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Communication Between Patients and Health Care Providers

  • Daniel E. Epner
Chapter
Part of the MD Anderson Cancer Care Series book series (MDCCS)

Abstract

Cancer survivors face many challenges resulting from the side effects of treatment, the effects of the cancer itself, and the many emotions that accompany their illness. Cancer survivors often fear recurrence, suffering, or death and feel sad or angry when bad things happen. Discussing emotional issues with patients is challenging. One reason that emotional conversations are so uncomfortable is that formal communication skills training is underemphasized during medical education and training, which primarily focuses on biomedical issues. Discussing difficult questions or concerns takes health care providers out of the familiar biomedical realm and thrusts them into the less comfortable psychosocial realm. However, these challenging conversations can be turned into opportunities to establish trust and rapport with a few key communication strategies. These strategies include exploring patients’ concerns; listening actively; seizing empathic opportunities when emotions arise; engaging in natural, free-flowing conversations; and allowing space (silence) in the conversation. These key strategies can be applied to discussions of a variety of clinical scenarios, including recurrence or fear of recurrence, prognosis, and other difficult conversations.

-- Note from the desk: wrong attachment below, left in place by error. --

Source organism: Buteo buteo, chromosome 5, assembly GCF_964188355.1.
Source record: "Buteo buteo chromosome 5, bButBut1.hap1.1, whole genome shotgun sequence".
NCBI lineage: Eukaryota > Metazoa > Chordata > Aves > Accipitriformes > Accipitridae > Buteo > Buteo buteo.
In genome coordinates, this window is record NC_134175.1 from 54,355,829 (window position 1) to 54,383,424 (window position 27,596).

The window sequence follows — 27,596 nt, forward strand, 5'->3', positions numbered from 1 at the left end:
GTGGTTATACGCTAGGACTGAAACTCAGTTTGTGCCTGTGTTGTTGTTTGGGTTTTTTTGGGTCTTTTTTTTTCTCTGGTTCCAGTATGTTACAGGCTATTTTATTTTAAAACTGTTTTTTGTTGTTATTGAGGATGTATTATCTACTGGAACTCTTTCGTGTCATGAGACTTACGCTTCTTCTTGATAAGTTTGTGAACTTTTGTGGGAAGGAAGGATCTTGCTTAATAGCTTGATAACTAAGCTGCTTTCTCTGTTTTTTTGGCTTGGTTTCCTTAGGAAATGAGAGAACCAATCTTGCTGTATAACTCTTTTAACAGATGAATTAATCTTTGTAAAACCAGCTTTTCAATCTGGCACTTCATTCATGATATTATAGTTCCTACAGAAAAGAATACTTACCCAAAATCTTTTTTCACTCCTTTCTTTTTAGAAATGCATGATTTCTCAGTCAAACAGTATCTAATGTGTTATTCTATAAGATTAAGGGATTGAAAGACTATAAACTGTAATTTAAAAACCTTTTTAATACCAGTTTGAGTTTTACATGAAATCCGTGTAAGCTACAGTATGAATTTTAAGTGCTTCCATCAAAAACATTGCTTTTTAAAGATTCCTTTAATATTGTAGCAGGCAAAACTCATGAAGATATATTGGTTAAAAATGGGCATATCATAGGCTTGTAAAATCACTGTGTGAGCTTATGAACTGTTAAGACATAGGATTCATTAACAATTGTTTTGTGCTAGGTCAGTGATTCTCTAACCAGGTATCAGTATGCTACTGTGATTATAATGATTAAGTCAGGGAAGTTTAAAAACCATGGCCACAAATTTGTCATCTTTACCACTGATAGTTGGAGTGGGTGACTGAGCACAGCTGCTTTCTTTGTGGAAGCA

Keywords

Cancer Survivor Empathic Response Invasive Ductal Breast Cancer Technical Jargon Difficult Conversation 
These keywords were added by machine and not by the authors. This process is experimental and the keywords may be updated as the learning algorithm improves.

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Copyright information

© The University of Texas M. D. Anderson Cancer Center 2015

Authors and Affiliations

  • Daniel E. Epner
    • 1
  1. 1.Department of Palliative Care and Rehabilitation MedicineThe University of Texas MD Anderson Cancer CenterHoustonUSA

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